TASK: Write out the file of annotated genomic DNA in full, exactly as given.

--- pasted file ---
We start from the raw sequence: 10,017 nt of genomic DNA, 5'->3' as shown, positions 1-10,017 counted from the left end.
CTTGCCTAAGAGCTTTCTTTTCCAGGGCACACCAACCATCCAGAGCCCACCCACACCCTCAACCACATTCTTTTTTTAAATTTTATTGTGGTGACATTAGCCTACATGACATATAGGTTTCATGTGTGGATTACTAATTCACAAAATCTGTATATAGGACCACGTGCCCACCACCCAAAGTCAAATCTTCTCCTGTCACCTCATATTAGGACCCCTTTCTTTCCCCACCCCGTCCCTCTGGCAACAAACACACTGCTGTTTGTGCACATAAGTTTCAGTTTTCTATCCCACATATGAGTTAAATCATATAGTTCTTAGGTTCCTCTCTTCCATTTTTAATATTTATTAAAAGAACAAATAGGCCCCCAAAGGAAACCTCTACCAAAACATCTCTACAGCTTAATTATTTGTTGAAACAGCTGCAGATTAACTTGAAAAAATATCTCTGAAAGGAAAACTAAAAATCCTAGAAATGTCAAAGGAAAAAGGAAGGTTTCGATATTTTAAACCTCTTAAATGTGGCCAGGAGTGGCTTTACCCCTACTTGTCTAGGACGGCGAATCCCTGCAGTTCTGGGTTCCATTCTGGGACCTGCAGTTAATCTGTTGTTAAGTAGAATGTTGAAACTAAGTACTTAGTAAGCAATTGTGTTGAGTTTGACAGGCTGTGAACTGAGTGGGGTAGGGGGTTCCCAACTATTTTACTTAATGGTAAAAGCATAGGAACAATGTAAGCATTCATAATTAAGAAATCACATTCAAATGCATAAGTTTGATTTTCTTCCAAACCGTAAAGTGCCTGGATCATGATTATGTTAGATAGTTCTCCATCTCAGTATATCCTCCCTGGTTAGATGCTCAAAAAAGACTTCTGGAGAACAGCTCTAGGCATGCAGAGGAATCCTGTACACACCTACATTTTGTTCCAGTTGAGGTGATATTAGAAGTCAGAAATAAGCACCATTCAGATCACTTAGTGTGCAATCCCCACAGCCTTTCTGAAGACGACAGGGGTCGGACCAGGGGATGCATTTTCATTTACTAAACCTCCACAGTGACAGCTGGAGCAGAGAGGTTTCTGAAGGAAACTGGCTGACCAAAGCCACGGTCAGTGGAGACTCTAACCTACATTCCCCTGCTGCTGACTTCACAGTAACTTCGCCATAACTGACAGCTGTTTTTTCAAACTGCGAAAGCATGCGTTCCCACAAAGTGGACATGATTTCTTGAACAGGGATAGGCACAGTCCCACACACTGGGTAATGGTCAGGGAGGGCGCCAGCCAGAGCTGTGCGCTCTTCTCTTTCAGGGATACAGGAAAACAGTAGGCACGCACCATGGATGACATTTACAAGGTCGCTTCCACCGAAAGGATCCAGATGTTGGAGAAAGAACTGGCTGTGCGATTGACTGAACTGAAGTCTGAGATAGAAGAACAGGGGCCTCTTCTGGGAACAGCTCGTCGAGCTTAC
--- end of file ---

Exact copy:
We start from the raw sequence: 10,017 nt of genomic DNA, 5'->3' as shown, positions 1-10,017 counted from the left end.
CTTGCCTAAGAGCTTTCTTTTCCAGGGCACACCAACCATCCAGAGCCCACCCACACCCTCAACCACATTCTTTTTTTAAATTTTATTGTGGTGACATTAGCCTACATGACATATAGGTTTCATGTGTGGATTACTAATTCACAAAATCTGTATATAGGACCACGTGCCCACCACCCAAAGTCAAATCTTCTCCTGTCACCTCATATTAGGACCCCTTTCTTTCCCCACCCCGTCCCTCTGGCAACAAACACACTGCTGTTTGTGCACATAAGTTTCAGTTTTCTATCCCACATATGAGTTAAATCATATAGTTCTTAGGTTCCTCTCTTCCATTTTTAATATTTATTAAAAGAACAAATAGGCCCCCAAAGGAAACCTCTACCAAAACATCTCTACAGCTTAATTATTTGTTGAAACAGCTGCAGATTAACTTGAAAAAATATCTCTGAAAGGAAAACTAAAAATCCTAGAAATGTCAAAGGAAAAAGGAAGGTTTCGATATTTTAAACCTCTTAAATGTGGCCAGGAGTGGCTTTACCCCTACTTGTCTAGGACGGCGAATCCCTGCAGTTCTGGGTTCCATTCTGGGACCTGCAGTTAATCTGTTGTTAAGTAGAATGTTGAAACTAAGTACTTAGTAAGCAATTGTGTTGAGTTTGACAGGCTGTGAACTGAGTGGGGTAGGGGGTTCCCAACTATTTTACTTAATGGTAAAAGCATAGGAACAATGTAAGCATTCATAATTAAGAAATCACATTCAAATGCATAAGTTTGATTTTCTTCCAAACCGTAAAGTGCCTGGATCATGATTATGTTAGATAGTTCTCCATCTCAGTATATCCTCCCTGGTTAGATGCTCAAAAAAGACTTCTGGAGAACAGCTCTAGGCATGCAGAGGAATCCTGTACACACCTACATTTTGTTCCAGTTGAGGTGATATTAGAAGTCAGAAATAAGCACCATTCAGATCACTTAGTGTGCAATCCCCACAGCCTTTCTGAAGACGACAGGGGTCGGACCAGGGGATGCATTTTCATTTACTAAACCTCCACAGTGACAGCTGGAGCAGAGAGGTTTCTGAAGGAAACTGGCTGACCAAAGCCACGGTCAGTGGAGACTCTAACCTACATTCCCCTGCTGCTGACTTCACAGTAACTTCGCCATAACTGACAGCTGTTTTTTCAAACTGCGAAAGCATGCGTTCCCACAAAGTGGACATGATTTCTTGAACAGGGATAGGCACAGTCCCACACACTGGGTAATGGTCAGGGAGGGCGCCAGCCAGAGCTGTGCGCTCTTCTCTTTCAGGGATACAGGAAAACAGTAGGCACGCACCATGGATGACATTTACAAGGTCGCTTCCACCGAAAGGATCCAGATGTTGGAGAAAGAACTGGCTGTGCGATTGACTGAACTGAAGTCTGAGATAGAAGAACAGGGGCCTCTTCTGGGAACAGCTCGTCGAGCTTAC